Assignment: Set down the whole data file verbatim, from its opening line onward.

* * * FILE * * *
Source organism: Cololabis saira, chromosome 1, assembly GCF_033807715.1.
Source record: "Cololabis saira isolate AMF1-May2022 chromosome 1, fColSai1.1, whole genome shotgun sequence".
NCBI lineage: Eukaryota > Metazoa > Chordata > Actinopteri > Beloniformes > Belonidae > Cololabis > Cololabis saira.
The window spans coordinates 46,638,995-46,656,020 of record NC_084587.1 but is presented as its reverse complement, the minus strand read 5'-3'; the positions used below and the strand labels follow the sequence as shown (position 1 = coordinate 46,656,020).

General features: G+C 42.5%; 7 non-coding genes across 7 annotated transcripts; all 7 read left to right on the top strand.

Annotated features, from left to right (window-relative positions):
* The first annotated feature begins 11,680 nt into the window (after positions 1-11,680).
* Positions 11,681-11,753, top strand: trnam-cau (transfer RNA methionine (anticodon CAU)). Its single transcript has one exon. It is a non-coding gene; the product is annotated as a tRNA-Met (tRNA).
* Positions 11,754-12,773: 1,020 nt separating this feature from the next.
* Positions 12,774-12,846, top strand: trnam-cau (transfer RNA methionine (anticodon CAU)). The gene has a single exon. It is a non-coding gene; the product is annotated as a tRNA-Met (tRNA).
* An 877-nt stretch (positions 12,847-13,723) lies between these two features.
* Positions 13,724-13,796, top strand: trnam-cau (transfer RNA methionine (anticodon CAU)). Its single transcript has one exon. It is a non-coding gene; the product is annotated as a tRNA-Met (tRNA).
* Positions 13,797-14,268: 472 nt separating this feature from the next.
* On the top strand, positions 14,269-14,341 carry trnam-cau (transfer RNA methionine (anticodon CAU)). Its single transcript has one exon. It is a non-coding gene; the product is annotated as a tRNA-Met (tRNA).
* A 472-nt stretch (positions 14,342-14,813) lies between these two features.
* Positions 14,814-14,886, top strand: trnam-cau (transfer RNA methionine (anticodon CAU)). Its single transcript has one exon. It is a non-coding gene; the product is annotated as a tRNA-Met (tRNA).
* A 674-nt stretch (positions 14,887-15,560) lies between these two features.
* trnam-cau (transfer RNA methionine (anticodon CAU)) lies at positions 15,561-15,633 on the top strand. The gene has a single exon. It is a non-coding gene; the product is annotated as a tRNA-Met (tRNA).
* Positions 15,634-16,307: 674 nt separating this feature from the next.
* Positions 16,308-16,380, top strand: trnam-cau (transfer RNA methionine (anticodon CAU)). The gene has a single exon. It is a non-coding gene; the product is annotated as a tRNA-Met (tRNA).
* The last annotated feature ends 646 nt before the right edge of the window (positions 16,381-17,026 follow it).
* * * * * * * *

Source organism: Cololabis saira, chromosome 1, assembly GCF_033807715.1.
Source record: "Cololabis saira isolate AMF1-May2022 chromosome 1, fColSai1.1, whole genome shotgun sequence".
NCBI lineage: Eukaryota > Metazoa > Chordata > Actinopteri > Beloniformes > Belonidae > Cololabis > Cololabis saira.
The window spans coordinates 46,638,995-46,656,020 of record NC_084587.1 but is presented as its reverse complement, the minus strand read 5'-3'; the positions used below and the strand labels follow the sequence as shown (position 1 = coordinate 46,656,020).

General features: G+C 42.5%; 7 non-coding genes across 7 annotated transcripts; all 7 read left to right on the top strand.

Annotated features, from left to right (window-relative positions):
* The first annotated feature begins 11,680 nt into the window (after positions 1-11,680).
* Positions 11,681-11,753, top strand: trnam-cau (transfer RNA methionine (anticodon CAU)). Its single transcript has one exon. It is a non-coding gene; the product is annotated as a tRNA-Met (tRNA).
* Positions 11,754-12,773: 1,020 nt separating this feature from the next.
* Positions 12,774-12,846, top strand: trnam-cau (transfer RNA methionine (anticodon CAU)). The gene has a single exon. It is a non-coding gene; the product is annotated as a tRNA-Met (tRNA).
* An 877-nt stretch (positions 12,847-13,723) lies between these two features.
* Positions 13,724-13,796, top strand: trnam-cau (transfer RNA methionine (anticodon CAU)). Its single transcript has one exon. It is a non-coding gene; the product is annotated as a tRNA-Met (tRNA).
* Positions 13,797-14,268: 472 nt separating this feature from the next.
* On the top strand, positions 14,269-14,341 carry trnam-cau (transfer RNA methionine (anticodon CAU)). Its single transcript has one exon. It is a non-coding gene; the product is annotated as a tRNA-Met (tRNA).
* A 472-nt stretch (positions 14,342-14,813) lies between these two features.
* Positions 14,814-14,886, top strand: trnam-cau (transfer RNA methionine (anticodon CAU)). Its single transcript has one exon. It is a non-coding gene; the product is annotated as a tRNA-Met (tRNA).
* A 674-nt stretch (positions 14,887-15,560) lies between these two features.
* trnam-cau (transfer RNA methionine (anticodon CAU)) lies at positions 15,561-15,633 on the top strand. The gene has a single exon. It is a non-coding gene; the product is annotated as a tRNA-Met (tRNA).
* Positions 15,634-16,307: 674 nt separating this feature from the next.
* Positions 16,308-16,380, top strand: trnam-cau (transfer RNA methionine (anticodon CAU)). The gene has a single exon. It is a non-coding gene; the product is annotated as a tRNA-Met (tRNA).
* The last annotated feature ends 646 nt before the right edge of the window (positions 16,381-17,026 follow it).